A plague o' both your houses

Evergreening - the process of making minor changes to the existing drugs in order to get new patents and prevent generic production.
I know that what I'm about to write is completely opposite to the claims I made in some previous posts but whatever. I mean, there was this occupy wall street thing, and I was like, I don't really give a fuck. Not even a tiny one.
I mean, I care a little about, say, gay rights - it still kinda upsets me when a majority denies a minority some basic stuff in the name of whatever. Digression: Dr. Carson, you may believe that some god created marriage between a man and a woman as much as you like but guess what, that god didn't create the constitution so I don't really think that... well, that's about how much I really care
Then, there's this corporate greed which is actually killing us in more ways than we'll ever know but still, I'm like annoyed with say horseshit... umm... horse meat in the beefburger and equally peeved when a delivery guy on a bike almost runs me over in the middle of the sidewalk. It's like fuck you and that's it.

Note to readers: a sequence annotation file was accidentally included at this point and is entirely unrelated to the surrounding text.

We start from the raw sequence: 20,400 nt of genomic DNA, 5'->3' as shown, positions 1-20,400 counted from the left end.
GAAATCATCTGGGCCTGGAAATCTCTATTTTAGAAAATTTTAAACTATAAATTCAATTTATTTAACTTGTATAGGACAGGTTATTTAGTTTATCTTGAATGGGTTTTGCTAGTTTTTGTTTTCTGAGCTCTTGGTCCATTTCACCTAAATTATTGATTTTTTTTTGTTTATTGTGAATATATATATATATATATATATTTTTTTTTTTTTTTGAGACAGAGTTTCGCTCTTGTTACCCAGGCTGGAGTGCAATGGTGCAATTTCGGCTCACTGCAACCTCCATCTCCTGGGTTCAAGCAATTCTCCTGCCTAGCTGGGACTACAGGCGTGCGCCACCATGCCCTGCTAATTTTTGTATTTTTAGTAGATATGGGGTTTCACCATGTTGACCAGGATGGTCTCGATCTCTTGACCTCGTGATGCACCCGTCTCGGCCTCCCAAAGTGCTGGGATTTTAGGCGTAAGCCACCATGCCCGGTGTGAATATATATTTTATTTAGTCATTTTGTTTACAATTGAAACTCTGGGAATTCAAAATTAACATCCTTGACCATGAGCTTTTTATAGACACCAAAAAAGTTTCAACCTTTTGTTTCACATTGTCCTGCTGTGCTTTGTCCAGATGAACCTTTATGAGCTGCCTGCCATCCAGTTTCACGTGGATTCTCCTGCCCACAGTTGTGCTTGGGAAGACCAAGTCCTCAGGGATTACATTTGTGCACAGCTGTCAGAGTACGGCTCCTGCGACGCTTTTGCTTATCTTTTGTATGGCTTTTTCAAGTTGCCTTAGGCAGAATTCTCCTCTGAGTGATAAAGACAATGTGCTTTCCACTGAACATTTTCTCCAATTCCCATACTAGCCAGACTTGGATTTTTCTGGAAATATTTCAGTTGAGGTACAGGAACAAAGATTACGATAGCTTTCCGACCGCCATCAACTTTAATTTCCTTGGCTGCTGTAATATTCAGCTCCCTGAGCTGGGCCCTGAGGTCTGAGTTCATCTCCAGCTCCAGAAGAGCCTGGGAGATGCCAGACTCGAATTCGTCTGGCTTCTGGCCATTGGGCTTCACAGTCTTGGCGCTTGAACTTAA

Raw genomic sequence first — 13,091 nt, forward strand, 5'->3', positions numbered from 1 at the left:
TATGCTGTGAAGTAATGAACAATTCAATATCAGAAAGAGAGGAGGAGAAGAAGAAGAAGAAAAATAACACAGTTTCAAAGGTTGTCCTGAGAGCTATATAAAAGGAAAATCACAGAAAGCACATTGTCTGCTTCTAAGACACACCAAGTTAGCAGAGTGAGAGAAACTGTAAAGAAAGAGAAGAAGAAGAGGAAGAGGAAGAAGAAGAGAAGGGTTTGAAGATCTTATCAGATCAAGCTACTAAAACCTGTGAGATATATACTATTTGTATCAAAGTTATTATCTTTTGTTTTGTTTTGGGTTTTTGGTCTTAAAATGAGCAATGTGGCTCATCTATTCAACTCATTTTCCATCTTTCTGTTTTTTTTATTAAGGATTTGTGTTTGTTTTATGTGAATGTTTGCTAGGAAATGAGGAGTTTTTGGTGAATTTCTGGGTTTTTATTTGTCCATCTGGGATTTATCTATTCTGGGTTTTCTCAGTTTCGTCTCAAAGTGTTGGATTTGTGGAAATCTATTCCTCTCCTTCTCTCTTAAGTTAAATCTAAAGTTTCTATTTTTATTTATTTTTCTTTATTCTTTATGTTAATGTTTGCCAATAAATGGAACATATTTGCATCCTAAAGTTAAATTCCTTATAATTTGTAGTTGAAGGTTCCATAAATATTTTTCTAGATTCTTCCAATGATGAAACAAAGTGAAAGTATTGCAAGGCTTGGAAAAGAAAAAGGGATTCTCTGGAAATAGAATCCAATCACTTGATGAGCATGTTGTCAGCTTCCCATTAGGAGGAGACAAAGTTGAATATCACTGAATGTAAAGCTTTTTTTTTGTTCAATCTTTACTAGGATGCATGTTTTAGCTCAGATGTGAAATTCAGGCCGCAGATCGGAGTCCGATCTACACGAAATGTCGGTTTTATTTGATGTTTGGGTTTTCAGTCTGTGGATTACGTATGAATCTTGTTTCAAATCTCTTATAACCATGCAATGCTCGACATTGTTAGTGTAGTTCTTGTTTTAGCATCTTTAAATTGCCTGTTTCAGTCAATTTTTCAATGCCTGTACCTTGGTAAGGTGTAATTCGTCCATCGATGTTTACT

Pharma, tho...  Gods, old and new, how I hate those guys. It's like you know those games what if you're omnipotent for a day or such... well, let's say that I'd have a special day of fun playing with the lot of them... fucking bloodsuckers. Because th... ya know what? Fuck this shit!  

Fun facts:

Patents usually protect the companies for 20 years of exclusive sales. After that, it is open to other firms who can make cheaper copies of the original drug.

Once the protection expires, the first company to challenge the patent gets an exclusive right to sell the copy for 180 days.

After 180 days, more companies can sell the generic versions, potentially resulting in a further price drop.

It is estimated that drugs with combined annual sales of $150bn will go off-patent by 2015.

Glivec, which is used to treat chronic myeloid leukaemia and other cancers, costs about $2,600 (£1,710) a month.

The generic equivalent is currently available in India for just $175.

The court’s ruling confirmed that India’s criteria for the granting of such patents remain far higher than those in the United States, where patents are so easy to win that one was given in 1999 for a peanut butter-and-jelly sandwich. Which country’s patent system does more to protect the sick and encourage invention has become an increasing source of international debate.

(sources: NY Times, BBC, 4/1/13)